This is Allens

Tristan Iredell

Tristan is a partner in our Projects and Development group, advising clients on the development of major projects across the infrastructure, energy, resources, oil and gas and petrochemical sectors in Australia and the Asia Pacific.


I think in Australia there's traditionally been a real divide between work and non-work life. When I moved to Singapore and worked throughout Southeast Asia I was struck by the crossover between the two. This different way of thinking transformed my client relationships but also my confidence and my ability to create more meaningful connections.

Working in Singapore was still a job, I was still doing deals, but I'd be invited to clients' homes, we'd travel together a lot, experience local cuisine, and share so much through social and cultural experiences. It really brings new meaning to being in it together with clients when you make a whirlwind trip to Beijing and back in one day.

It's one thing going for drinks or being on a particularly busy matter, but I think what's been lost a bit with the commoditisation of some legal work is that trusted adviser relationship. It sounds like a buzzword, but to really be involved and understand what's going on for a client in a holistic sense allows you to be more authentic in your connection. When you go beyond the on-matter transactional conversations, it allows you to really build that trusted relationship with clients.

I previously had a mindset of work versus non-work, but sharing in the success of a client's business is, of course, sharing in the success of those clients individually. Since I've come back to Perth, it almost feels irrelevant whether a client has work for me at any particular moment – it's all about the connection.

On my desk...

MOCHA Despite taunts, I insist on my coffee with a hint of chocolate. The coffee quantity is the same as a flat white. The mug is from the Mullin Automotive Museum in California, a little out-of-the-way place full of 1930s automotive treasures. 

TAPE MEASURE House renovations are underway, in particular to upgrade the home office a little after this most recent working from home experience. 

QUARTERLY ESSAY I received this subscription as a gift from my wife. A periodical with a particular focus each time, primarily concentrated on Australian issues, well-researched and usually very interesting. 

THE LITTLE GREEN GRAMMAR BOOK A great, if not so little, grammar reference book by Australian poet, essayist and teacher Mark Tredinnick. Useful and even a little fun.

MODEL CAR A 1930s Talbot Lago, a French car from the art deco era. My hobby is restoring older cars, although nothing anywhere as nice as this.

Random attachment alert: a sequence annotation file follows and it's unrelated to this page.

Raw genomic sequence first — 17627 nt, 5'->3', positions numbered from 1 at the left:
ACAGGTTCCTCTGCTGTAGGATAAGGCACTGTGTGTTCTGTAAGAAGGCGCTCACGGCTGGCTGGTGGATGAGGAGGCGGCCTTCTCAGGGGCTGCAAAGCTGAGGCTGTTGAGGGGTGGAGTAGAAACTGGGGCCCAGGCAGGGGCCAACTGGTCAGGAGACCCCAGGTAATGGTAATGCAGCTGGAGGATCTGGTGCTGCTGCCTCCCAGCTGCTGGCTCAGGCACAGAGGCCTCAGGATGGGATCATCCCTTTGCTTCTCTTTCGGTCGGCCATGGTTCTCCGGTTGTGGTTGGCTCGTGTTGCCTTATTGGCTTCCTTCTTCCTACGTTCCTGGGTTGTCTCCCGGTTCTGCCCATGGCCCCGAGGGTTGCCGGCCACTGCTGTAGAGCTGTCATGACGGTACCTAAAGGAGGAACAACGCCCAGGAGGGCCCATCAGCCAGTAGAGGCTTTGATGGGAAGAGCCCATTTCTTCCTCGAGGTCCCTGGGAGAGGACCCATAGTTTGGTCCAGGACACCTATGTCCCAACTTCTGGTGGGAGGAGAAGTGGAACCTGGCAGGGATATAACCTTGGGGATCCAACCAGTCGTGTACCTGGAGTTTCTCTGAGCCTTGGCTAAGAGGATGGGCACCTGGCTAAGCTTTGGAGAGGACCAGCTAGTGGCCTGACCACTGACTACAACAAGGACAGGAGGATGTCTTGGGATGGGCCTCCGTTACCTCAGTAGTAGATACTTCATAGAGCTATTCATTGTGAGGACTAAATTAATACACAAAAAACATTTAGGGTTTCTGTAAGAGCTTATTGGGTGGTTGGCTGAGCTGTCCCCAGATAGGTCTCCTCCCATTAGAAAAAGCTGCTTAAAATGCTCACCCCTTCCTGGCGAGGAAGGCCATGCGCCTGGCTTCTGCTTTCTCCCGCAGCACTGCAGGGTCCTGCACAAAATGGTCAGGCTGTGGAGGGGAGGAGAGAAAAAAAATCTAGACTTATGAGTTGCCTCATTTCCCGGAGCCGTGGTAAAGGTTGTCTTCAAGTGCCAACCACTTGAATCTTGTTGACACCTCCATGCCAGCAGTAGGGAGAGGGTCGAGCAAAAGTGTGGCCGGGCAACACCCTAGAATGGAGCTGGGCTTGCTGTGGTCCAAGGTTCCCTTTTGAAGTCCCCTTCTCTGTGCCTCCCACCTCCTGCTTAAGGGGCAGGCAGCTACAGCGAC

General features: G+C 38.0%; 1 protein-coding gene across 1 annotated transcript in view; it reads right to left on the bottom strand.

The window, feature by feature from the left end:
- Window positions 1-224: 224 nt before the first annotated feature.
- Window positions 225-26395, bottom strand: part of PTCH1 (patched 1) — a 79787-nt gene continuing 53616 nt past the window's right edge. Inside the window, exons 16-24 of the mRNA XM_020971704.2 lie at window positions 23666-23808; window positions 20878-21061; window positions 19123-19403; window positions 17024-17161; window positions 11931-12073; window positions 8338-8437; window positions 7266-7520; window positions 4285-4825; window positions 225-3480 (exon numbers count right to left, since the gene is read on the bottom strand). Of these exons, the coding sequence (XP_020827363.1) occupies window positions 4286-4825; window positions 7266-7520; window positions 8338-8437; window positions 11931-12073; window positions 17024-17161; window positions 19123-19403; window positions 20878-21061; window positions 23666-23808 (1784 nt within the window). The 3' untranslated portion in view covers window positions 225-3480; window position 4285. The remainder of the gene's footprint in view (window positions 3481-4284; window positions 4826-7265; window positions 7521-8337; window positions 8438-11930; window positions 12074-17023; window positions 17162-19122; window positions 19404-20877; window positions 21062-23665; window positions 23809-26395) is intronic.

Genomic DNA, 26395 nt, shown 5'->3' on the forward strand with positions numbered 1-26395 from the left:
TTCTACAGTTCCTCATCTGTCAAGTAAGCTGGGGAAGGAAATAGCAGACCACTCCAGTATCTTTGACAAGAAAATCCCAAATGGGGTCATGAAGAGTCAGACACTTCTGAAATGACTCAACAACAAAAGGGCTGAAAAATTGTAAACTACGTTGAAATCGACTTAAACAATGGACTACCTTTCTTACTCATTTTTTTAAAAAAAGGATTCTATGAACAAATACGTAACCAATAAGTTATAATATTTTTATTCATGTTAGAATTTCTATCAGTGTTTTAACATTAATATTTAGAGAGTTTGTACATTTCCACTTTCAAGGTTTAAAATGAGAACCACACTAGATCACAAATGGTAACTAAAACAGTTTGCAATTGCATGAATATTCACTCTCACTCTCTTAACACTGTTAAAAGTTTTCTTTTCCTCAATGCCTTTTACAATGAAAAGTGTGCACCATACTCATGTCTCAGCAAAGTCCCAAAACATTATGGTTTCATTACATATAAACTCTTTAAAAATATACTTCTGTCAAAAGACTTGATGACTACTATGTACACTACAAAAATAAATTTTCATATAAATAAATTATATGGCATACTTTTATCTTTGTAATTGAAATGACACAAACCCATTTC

LABEL-MAKER Those that know me know my oddly clean desk and penchant for organisation generally. It's more symbolic; I don't use it that much now in my push for a paperless office.

My playlist

Representing my somewhat eclectic taste:

  1. The Planets by Gustav Holst – A less serious way to get into classical music. Each movement of the suite is named after a planet, all very different. No Pluto, it being discovered just before Holst's death, and Holst displaying no interest in adding a movement for the new planet. This piece, among others, piqued my interest in music, which I studied for a number of years.  
  2. OK Computer by Radiohead – Released while in my formative years and probably my most played CD at the time. I think I had to buy it twice, worn out through overuse. This album was hugely different from their previous offerings, and perhaps most other rock music of the time, and still has relevance 23 years later.
  3. The Handmaid's Tale by Margaret Atwood – Recommended reading for most young adults, I re-read this recently and of course have watched the excellent TV series.
  4. Anything by Tom Wolfe – I think I discovered 'Bonfire of the Vanities' first, and then promptly devoured the rest of his catalogue. 'The Right Stuff', which details the lives and stories of the Mercury Seven astronauts, is fascinating. And that suit!
  5. Taxi Driver – Early Scorsese and De Niro – A great neo-noir thriller. Great cinematography and a brilliant performance by De Niro. Complete with ambiguous ending.
  6. Empire Records – It's just a lot of fun really, I don't think it rated very well!  Great soundtrack though, maybe it makes this list due to nostalgia for record stores.